Published containerized freight rate indices have proliferated in the past several years. In chronological order of their initial year of publication, these include the China Containerized Freight Index (CCFI, 1998), Drewry Freight Insight Index (2006), Shanghai Containerized Freight Index (SCFI, 2009), Container Trade Statistics Index (CTS Index, 2009), the Transpacific Stabilization Agreement Index (TSA Index, 2011), and the Drewry-Cleartrade World Container Index (WCI, 2011). Each of these indices includes one or more U.S. trade routes, but most of them focus only on the U.S. import leg. The two exceptions are the CTS Index, which issues a lagged monthly index of U.S.-Europe rates benchmarked to 2008, and the WCI, which last year began providing coverage of container rates for freight shipped from Los Angeles to Shanghai and Rotterdam among the 11 route-specific indices it provides weekly. Most of these indices were developed in the wake of recent rate volatility in the major international liner shipping markets. In principle, the availability of credible rate benchmarks allows shippers and ocean carriers an opportunity to manage freight rate risk.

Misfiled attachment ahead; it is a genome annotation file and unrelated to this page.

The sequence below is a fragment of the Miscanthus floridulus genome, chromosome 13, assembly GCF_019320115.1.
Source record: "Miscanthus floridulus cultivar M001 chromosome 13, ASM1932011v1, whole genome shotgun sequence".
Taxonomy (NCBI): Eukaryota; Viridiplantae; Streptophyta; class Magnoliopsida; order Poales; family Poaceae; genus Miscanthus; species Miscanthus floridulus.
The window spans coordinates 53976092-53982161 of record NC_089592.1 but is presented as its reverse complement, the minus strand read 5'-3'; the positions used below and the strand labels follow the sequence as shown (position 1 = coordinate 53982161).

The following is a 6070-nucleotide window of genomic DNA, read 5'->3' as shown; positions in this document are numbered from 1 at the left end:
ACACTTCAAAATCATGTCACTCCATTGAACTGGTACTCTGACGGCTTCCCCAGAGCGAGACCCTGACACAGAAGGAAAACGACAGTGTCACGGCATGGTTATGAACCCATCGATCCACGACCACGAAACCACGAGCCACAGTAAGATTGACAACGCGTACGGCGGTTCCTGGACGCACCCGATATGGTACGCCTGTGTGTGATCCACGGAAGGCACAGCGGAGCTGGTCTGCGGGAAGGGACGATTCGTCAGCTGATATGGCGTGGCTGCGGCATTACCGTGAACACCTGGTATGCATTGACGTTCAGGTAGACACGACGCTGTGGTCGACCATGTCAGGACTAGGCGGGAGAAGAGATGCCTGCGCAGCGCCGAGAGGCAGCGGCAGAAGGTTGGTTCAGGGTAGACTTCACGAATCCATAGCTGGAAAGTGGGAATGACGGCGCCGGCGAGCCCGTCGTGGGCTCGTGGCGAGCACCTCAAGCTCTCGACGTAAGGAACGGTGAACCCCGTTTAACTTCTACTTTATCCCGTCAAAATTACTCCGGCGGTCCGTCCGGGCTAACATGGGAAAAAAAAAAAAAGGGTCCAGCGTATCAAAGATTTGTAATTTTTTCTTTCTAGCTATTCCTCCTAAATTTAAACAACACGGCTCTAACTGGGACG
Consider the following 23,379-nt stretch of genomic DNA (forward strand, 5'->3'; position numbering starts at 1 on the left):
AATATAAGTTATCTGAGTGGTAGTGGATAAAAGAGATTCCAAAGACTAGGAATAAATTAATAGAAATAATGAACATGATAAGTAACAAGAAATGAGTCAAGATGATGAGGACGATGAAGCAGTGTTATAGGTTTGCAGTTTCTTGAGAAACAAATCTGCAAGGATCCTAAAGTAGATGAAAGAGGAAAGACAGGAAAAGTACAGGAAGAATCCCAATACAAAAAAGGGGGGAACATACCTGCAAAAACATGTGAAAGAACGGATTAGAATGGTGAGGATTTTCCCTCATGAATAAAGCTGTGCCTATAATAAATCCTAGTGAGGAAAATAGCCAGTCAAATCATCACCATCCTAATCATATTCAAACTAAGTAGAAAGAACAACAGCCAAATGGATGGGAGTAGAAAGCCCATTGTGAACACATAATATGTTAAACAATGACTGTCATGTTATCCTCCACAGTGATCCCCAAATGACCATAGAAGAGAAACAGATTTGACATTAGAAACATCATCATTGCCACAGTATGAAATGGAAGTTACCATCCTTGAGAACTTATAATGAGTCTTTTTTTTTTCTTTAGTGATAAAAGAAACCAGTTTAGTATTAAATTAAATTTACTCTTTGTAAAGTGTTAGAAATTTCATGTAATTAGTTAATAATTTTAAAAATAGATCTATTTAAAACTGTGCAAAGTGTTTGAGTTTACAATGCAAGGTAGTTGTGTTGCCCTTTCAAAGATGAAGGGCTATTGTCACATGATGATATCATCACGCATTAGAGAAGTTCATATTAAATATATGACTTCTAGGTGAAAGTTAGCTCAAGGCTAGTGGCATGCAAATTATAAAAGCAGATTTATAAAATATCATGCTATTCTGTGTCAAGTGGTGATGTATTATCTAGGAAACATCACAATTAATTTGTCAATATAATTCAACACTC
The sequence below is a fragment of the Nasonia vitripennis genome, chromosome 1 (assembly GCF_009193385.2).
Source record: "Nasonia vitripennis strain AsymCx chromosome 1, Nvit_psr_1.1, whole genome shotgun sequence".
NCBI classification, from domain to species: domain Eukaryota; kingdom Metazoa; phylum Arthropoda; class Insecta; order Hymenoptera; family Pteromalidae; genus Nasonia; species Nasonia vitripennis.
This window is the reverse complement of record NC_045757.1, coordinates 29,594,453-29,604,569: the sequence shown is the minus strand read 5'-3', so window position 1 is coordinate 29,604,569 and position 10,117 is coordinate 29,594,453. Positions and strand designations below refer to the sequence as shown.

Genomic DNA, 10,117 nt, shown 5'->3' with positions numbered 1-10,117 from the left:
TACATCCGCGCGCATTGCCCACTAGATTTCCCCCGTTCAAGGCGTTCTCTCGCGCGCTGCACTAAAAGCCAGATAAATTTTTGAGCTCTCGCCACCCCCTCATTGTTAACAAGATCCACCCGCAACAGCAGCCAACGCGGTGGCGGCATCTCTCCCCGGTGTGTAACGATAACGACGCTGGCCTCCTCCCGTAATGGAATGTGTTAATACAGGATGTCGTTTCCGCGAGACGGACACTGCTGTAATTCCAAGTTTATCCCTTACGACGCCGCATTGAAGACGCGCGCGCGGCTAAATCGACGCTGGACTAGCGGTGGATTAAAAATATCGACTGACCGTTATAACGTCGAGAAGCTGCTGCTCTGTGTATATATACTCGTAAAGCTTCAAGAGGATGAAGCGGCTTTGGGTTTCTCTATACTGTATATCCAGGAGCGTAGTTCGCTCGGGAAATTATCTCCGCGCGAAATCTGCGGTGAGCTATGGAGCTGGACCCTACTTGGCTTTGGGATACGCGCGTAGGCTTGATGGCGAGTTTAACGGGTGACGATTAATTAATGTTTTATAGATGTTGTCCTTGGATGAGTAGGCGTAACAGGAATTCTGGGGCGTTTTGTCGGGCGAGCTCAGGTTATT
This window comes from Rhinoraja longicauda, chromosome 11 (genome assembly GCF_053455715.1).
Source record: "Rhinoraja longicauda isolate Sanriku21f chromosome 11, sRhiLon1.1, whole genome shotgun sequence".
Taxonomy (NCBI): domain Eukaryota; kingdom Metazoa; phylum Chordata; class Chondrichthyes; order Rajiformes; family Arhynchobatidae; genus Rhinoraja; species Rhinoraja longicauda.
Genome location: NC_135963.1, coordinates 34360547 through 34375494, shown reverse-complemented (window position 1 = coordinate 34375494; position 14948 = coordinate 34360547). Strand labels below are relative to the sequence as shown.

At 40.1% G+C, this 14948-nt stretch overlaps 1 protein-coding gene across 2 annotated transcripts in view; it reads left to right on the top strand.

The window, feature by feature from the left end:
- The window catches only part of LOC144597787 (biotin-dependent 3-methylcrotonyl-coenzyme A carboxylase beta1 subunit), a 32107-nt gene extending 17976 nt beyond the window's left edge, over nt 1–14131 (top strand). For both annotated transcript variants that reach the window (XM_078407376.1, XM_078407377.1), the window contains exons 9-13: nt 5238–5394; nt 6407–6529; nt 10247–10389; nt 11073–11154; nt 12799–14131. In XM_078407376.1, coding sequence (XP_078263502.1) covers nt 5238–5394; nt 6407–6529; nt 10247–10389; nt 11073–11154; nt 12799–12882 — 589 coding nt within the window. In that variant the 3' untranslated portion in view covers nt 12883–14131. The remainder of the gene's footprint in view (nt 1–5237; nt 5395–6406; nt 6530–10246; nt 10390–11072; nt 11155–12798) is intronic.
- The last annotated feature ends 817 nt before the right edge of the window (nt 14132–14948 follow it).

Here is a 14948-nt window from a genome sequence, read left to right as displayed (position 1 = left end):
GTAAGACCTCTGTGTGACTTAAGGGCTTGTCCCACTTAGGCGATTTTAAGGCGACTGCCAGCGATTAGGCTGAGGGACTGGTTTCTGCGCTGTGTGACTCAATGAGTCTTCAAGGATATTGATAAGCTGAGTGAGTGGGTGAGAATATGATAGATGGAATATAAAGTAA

Last fall the Commission issued a proposed rule for freight index-based service contracts to provide flexibility and certainty to ocean carriers and their customers. The final rule went into effect in March and makes clear that service contracts can reference freight indices or other outside terms, so long as they are readily available to the contracting parties and the Commission.
Beginning this year, the Commission has received informal requests from several large U.S. agricultural shippers, intermediaries, and derivative brokers to consider issuing an index based on service contracts filed with the Commission because they have not found the available indices for U.S. export routes useful for the level of market intelligence they need, for adjusting rates in contracts, or for hedging freight rate risk. These large U.S. exporters, as well as the Agricultural Marketing Service at the U.S. Department of Agriculture (USDA), have expressed an interest in having access to reliable container freight rate indices that are specific to U.S. agricultural export commodities. They assert that the U.S. export market likely would be quick to adopt index-based contracting because many exporters already are accustomed to hedging risk exposure in the bulk shipping markets and because freight rates represent a much larger portion of the delivered value of their products, which means even quite small freight rate movements can have a large impact on the delivered value. These agricultural exporters also point out that they have excellent visibility into bulk shipping rates through the Baltic Dry Indexes, but have no similar visibility into container shipping rates for exports.